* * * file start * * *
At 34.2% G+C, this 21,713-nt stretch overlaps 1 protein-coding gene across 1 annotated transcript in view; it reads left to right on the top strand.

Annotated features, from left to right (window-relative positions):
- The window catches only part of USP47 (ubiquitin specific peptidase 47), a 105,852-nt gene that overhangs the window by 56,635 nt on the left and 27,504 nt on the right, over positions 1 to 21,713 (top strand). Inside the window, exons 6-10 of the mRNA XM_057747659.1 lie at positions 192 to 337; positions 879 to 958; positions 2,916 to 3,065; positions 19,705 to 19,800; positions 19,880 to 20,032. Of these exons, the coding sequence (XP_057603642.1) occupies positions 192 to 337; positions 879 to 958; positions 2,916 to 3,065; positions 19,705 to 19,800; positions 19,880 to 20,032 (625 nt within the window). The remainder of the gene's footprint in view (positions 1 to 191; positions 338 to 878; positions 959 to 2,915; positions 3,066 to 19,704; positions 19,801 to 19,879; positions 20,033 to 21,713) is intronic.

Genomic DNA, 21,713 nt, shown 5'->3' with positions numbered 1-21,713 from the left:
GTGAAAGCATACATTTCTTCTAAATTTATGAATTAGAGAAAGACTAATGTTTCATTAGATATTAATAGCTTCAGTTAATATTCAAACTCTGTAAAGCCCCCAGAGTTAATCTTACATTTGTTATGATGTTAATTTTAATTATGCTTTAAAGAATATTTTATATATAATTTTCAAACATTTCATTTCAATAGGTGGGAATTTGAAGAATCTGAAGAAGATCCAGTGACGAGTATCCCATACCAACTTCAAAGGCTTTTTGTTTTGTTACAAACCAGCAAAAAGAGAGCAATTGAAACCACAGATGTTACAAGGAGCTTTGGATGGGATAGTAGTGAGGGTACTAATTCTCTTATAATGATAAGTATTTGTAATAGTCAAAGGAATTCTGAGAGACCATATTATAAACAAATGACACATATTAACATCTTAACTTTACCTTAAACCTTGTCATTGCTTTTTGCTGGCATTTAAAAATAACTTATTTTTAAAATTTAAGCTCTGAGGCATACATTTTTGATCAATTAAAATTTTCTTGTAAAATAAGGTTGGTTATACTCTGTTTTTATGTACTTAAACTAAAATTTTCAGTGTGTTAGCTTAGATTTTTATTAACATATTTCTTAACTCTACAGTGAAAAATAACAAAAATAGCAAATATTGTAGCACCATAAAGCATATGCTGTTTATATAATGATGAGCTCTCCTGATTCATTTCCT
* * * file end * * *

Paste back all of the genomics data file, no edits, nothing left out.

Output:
At 34.2% G+C, this 21,713-nt stretch overlaps 1 protein-coding gene across 1 annotated transcript in view; it reads left to right on the top strand.

Annotated features, from left to right (window-relative positions):
- The window catches only part of USP47 (ubiquitin specific peptidase 47), a 105,852-nt gene that overhangs the window by 56,635 nt on the left and 27,504 nt on the right, over positions 1 to 21,713 (top strand). Inside the window, exons 6-10 of the mRNA XM_057747659.1 lie at positions 192 to 337; positions 879 to 958; positions 2,916 to 3,065; positions 19,705 to 19,800; positions 19,880 to 20,032. Of these exons, the coding sequence (XP_057603642.1) occupies positions 192 to 337; positions 879 to 958; positions 2,916 to 3,065; positions 19,705 to 19,800; positions 19,880 to 20,032 (625 nt within the window). The remainder of the gene's footprint in view (positions 1 to 191; positions 338 to 878; positions 959 to 2,915; positions 3,066 to 19,704; positions 19,801 to 19,879; positions 20,033 to 21,713) is intronic.

Genomic DNA, 21,713 nt, shown 5'->3' with positions numbered 1-21,713 from the left:
GTGAAAGCATACATTTCTTCTAAATTTATGAATTAGAGAAAGACTAATGTTTCATTAGATATTAATAGCTTCAGTTAATATTCAAACTCTGTAAAGCCCCCAGAGTTAATCTTACATTTGTTATGATGTTAATTTTAATTATGCTTTAAAGAATATTTTATATATAATTTTCAAACATTTCATTTCAATAGGTGGGAATTTGAAGAATCTGAAGAAGATCCAGTGACGAGTATCCCATACCAACTTCAAAGGCTTTTTGTTTTGTTACAAACCAGCAAAAAGAGAGCAATTGAAACCACAGATGTTACAAGGAGCTTTGGATGGGATAGTAGTGAGGGTACTAATTCTCTTATAATGATAAGTATTTGTAATAGTCAAAGGAATTCTGAGAGACCATATTATAAACAAATGACACATATTAACATCTTAACTTTACCTTAAACCTTGTCATTGCTTTTTGCTGGCATTTAAAAATAACTTATTTTTAAAATTTAAGCTCTGAGGCATACATTTTTGATCAATTAAAATTTTCTTGTAAAATAAGGTTGGTTATACTCTGTTTTTATGTACTTAAACTAAAATTTTCAGTGTGTTAGCTTAGATTTTTATTAACATATTTCTTAACTCTACAGTGAAAAATAACAAAAATAGCAAATATTGTAGCACCATAAAGCATATGCTGTTTATATAATGATGAGCTCTCCTGATTCATTTCCT